Hybrids also have the ability to start a gasoline engine with no starter motor. Instead, the engine starts when it is spun by the electric motor. Because of this, hybrids are able to seamlessly shut off the engine when the vehicle is stopped and restart it again when the brake is released. Called Automatic Stop-Start, this technology eliminates fuel waste from idling. While some gasoline-only vehicles use this feature, it is present on nearly every hybrid.
What hybrids work for what applications?
Commuting or traveling short distances: A hybrid with a large battery and the ability to run on fully electric power would be most beneficial to this application. Because series or series-parallel hybrids generally have enough battery to go short distances on only electric power, they would conserve the most fuel compared to a gasoline vehicle. Plug-in functionality is a huge plus as well for this application.
Long commutes (50 miles and up) or long-distance travel: A series hybrid or series-parallel hybrid would be most useful for this application. Because the gasoline engine will be running most of the time and the car will probably be moving at highway speed, a hybrid with a large electric motor will save the most fuel compared to a gasoline vehicle. Many parallel hybrids have a small electric motor to save fuel at low speeds that is not nearly as useful at highway speed.
Performance: A series-parallel hybrid would definitely be the only choice for a performance vehicle. A series hybrid cannot utilize the gasoline engine for wasteful open-throttle driving to race speed. A parallel hybrid isn't likely to have an electric motor large enough to perform at high speeds.
Hybrid vehicles today
Modern hybrid vehicles are becoming more and more like electric vehicles with every passing year. Battery technology has greatly improved at the same time, and the cost of batteries has decreased. While there are viable electric vehicles on the market made by Tesla, Nissan, Mercedes-Benz, and others, the infrastructure to charge electric cars over long distances isn't there yet. Hybrids are a placeholder for this, and will only be viable as long as gas stations are around.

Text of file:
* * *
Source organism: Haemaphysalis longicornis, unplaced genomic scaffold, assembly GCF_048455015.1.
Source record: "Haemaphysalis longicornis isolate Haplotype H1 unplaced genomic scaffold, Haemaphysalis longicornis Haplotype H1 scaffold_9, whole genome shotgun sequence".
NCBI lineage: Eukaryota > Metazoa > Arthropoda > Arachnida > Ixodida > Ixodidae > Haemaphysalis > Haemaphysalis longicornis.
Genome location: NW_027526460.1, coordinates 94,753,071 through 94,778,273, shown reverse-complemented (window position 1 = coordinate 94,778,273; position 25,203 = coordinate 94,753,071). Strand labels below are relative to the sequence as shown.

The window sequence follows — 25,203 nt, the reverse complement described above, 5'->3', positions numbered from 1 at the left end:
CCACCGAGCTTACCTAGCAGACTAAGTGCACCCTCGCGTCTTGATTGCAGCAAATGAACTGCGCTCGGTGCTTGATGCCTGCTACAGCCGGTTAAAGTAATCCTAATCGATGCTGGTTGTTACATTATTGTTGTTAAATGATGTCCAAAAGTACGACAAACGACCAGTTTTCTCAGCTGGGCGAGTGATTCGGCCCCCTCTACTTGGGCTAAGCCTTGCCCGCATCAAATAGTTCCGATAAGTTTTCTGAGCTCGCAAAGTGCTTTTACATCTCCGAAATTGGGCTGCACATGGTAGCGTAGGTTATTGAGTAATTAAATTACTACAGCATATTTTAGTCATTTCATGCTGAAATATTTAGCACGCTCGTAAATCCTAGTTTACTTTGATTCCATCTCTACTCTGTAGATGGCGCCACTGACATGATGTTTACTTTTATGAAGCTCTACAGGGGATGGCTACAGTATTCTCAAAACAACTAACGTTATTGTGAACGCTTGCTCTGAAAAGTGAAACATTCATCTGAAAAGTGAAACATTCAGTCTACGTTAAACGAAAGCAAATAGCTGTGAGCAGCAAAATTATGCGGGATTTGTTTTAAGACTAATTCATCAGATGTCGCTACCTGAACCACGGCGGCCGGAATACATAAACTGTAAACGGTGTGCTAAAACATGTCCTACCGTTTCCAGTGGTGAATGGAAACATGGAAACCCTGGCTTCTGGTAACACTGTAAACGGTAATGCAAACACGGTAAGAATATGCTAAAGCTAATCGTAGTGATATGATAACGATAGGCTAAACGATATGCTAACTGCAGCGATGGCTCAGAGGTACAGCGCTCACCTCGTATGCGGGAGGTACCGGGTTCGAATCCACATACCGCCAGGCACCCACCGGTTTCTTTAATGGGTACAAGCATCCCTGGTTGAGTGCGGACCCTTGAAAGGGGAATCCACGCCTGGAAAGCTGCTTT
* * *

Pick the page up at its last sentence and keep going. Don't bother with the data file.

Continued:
That said, gas stations will probably be around for a while. So a hybrid may be a smart investment when you consider the saved fuel and the high resale value. On the other hand, hybrid vehicles are heavier than their single-drivetrain alternatives. They also use more parts, so there is more that can break. Much of the newer technology hasn't been around for more than a decade, so long-term durability is mostly speculative. Still, using fuel more efficiently is a respectable goal and automakers are working hard to make vehicles run cleaner and greener every day. If a hybrid seems like the right choice, then it is, at the very least, worth considering.
Maintenance and other concerns
A very interesting aspect of hybrids today is the maintenance once these vehicles start hitting high miles. Each year new advances and technologies pop up and manufacturers scramble to get them into their cars to sell to consumers. Some will be very reliable while others may gain a reputation for being problematic.
If you own a hybrid, treat it like a normal car and have it inspected when there are error messages or the Check Engine Light comes on. Address any issues with the suspension, wheels, or steering just like you would with any other car. Just know that there will be certain problems that may be unique to your vehicle, and that a qualified mechanic will be able to assist you if you encounter any problems.
This article originally appeared on YourMechanic.com as How Hybrid Cars Work and was authored by Ian Swan.